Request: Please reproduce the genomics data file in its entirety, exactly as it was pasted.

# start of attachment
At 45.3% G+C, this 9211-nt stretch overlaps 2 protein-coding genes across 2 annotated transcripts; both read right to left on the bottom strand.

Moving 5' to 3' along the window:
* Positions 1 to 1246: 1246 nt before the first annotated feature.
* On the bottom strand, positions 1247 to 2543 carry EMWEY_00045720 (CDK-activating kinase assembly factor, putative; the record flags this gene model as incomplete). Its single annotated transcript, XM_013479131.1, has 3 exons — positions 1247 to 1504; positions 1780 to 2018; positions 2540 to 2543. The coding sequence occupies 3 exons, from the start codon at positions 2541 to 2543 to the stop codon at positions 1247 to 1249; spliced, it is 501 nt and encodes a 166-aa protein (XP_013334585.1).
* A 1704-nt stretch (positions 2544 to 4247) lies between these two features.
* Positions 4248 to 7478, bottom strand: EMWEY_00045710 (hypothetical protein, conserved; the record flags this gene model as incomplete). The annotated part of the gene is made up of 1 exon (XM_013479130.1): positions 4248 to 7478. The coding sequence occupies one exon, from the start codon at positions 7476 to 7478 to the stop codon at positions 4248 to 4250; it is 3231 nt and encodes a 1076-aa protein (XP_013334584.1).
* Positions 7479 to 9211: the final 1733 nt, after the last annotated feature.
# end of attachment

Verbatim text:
At 45.3% G+C, this 9211-nt stretch overlaps 2 protein-coding genes across 2 annotated transcripts; both read right to left on the bottom strand.

Moving 5' to 3' along the window:
* Positions 1 to 1246: 1246 nt before the first annotated feature.
* On the bottom strand, positions 1247 to 2543 carry EMWEY_00045720 (CDK-activating kinase assembly factor, putative; the record flags this gene model as incomplete). Its single annotated transcript, XM_013479131.1, has 3 exons — positions 1247 to 1504; positions 1780 to 2018; positions 2540 to 2543. The coding sequence occupies 3 exons, from the start codon at positions 2541 to 2543 to the stop codon at positions 1247 to 1249; spliced, it is 501 nt and encodes a 166-aa protein (XP_013334585.1).
* A 1704-nt stretch (positions 2544 to 4247) lies between these two features.
* Positions 4248 to 7478, bottom strand: EMWEY_00045710 (hypothetical protein, conserved; the record flags this gene model as incomplete). The annotated part of the gene is made up of 1 exon (XM_013479130.1): positions 4248 to 7478. The coding sequence occupies one exon, from the start codon at positions 7476 to 7478 to the stop codon at positions 4248 to 4250; it is 3231 nt and encodes a 1076-aa protein (XP_013334584.1).
* Positions 7479 to 9211: the final 1733 nt, after the last annotated feature.